Mushrooms grow best in wet, nutrient-rich soil in temperatures ranging between 60° and 75° F (15° to 24° C). Mushrooms grow best in well-ventilated spaces with a relative humidity between 70% and 90%.
The rest of this article will discuss the best conditions to grow mushrooms, the best time of year to cultivate them, and some tips to help you in your mycological journey. The setup described below is for mound or tray cultures.
Can I grow mushrooms indoors?
Absolutely! In fact, mushrooms grown indoors are often safer than mushrooms you may find while foraging. Why? Because you can control growing conditions and ensure your mushrooms are free of contamination and parasites.
What is the best soil composition to grow mushrooms?
Mushrooms can grow just about anywhere. Just ask anyone who has tried to stop them from growing in their lawn. That said, mushrooms grow best in moist, nutrient-rich soil. One amazing thig is, you don’t really need to use soil. The medium in which you grow mushrooms is called a substrate. You can use various substrates, including shredded newspaper, logs, and even used coffee grounds.
What is the optimal temperature for mushroom cultivation?
Mushrooms are survivors. Spores have been shown to survive the freezing cold and vacuum of space. According to the North American Mycological Association, the best temperature depends on the species you’re trying to grow. Pleurotus ostreatus (oyster mushroom) grows best at 75° F (24° C), with other species preferring ranges from 60° and 75° F (15° to 24° C). You’ll need to check the appropriate growing temperature for the species you’re working with.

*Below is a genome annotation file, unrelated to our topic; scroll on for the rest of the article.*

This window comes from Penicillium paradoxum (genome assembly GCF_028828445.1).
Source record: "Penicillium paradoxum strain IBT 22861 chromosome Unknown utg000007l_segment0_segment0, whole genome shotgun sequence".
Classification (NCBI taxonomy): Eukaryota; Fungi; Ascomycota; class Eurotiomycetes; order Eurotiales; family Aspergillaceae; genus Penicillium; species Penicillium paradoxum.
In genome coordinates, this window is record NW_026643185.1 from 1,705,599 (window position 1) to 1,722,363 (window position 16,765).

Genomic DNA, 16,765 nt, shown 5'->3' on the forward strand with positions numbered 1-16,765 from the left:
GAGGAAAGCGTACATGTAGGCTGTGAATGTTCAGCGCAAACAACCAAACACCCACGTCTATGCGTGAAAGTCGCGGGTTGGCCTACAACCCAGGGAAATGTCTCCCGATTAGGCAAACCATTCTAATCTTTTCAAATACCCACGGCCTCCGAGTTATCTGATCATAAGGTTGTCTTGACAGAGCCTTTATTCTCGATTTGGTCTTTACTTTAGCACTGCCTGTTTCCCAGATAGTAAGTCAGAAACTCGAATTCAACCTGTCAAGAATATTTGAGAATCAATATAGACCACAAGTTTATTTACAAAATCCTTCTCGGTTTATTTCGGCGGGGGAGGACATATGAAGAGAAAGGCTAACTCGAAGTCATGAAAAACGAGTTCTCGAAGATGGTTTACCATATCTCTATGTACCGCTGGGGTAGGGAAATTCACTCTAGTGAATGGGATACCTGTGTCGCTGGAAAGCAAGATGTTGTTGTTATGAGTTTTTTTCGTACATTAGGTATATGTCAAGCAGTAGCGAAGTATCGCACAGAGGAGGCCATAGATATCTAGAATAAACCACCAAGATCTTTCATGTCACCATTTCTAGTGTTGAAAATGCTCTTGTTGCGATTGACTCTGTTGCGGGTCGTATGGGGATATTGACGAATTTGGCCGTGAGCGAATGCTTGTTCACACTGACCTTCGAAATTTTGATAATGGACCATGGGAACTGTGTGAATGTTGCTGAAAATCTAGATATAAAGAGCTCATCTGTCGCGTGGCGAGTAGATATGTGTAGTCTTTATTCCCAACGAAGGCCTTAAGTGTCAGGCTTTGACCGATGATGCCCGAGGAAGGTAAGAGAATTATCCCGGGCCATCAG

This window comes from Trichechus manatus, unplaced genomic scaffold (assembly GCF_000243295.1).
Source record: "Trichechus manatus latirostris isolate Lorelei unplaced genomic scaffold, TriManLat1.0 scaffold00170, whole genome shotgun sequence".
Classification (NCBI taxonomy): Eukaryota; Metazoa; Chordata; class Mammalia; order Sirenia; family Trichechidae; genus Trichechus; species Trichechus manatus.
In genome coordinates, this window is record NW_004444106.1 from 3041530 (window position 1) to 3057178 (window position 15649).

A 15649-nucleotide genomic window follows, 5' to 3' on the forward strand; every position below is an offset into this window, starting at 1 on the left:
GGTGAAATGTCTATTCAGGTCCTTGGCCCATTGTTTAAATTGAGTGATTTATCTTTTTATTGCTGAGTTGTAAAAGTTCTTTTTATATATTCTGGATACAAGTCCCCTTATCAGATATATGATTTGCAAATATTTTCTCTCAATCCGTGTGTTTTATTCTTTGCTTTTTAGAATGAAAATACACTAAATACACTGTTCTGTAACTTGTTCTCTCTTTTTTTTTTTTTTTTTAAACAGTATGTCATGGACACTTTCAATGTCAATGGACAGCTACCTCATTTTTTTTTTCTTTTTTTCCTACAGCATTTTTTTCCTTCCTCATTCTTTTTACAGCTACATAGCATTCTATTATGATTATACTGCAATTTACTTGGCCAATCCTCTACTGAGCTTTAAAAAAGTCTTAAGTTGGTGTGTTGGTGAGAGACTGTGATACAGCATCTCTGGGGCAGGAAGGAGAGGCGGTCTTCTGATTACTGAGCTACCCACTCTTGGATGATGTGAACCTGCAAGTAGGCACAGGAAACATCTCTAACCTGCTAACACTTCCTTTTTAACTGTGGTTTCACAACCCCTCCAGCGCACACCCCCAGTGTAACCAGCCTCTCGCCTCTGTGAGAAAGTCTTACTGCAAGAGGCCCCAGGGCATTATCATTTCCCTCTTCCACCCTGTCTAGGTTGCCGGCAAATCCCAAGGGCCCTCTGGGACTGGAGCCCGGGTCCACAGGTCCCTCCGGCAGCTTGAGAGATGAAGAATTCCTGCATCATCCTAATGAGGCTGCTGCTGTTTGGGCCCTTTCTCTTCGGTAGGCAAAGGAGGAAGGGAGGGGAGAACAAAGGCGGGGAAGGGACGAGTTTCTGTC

What is the optimal soil moisture to grow mushrooms?
You’ll know the substrate is moist enough when it is thoroughly soaked but water doesn’t seep out when you gently press down on it. You will need to check the moisture daily and replenish it with fresh water when the surface becomes dry to the touch. You can add peat moss or coir to your substrate to help retain moisture. Coir is an environmentally sustainable alternative to peat moss.
What is spawn, and how do I obtain it?
Spawn is a white, thick fungal culture used to grow mushrooms. While not vital for growing mushrooms, it is quite useful to get a head start on the growing process. You can order spawn online, or you can grow it yourself. I will describe a reliable method to grow spawn in a few paragraphs. Newbies should always start with spawn.
How deep should the soil be to grow mushrooms?
You should add the spawn or culture to at least 1 inch of substrate. After placing your spawn or culture in the substrate, add about half an inch of the substrate on top. This provides enough room for the spawn to take root without wasting any soil.
Is there a pH level that is optimal for growing mushrooms?
The substrate should have a neutral pH of around 7. If the substrate pH is above 7 (alkaline), growth will be slowed significantly, which will result in lower yields. You don’t want the soil to be too acidic, but slightly acidic substrate won’t affect the yield.
How long does it take to grow mushrooms?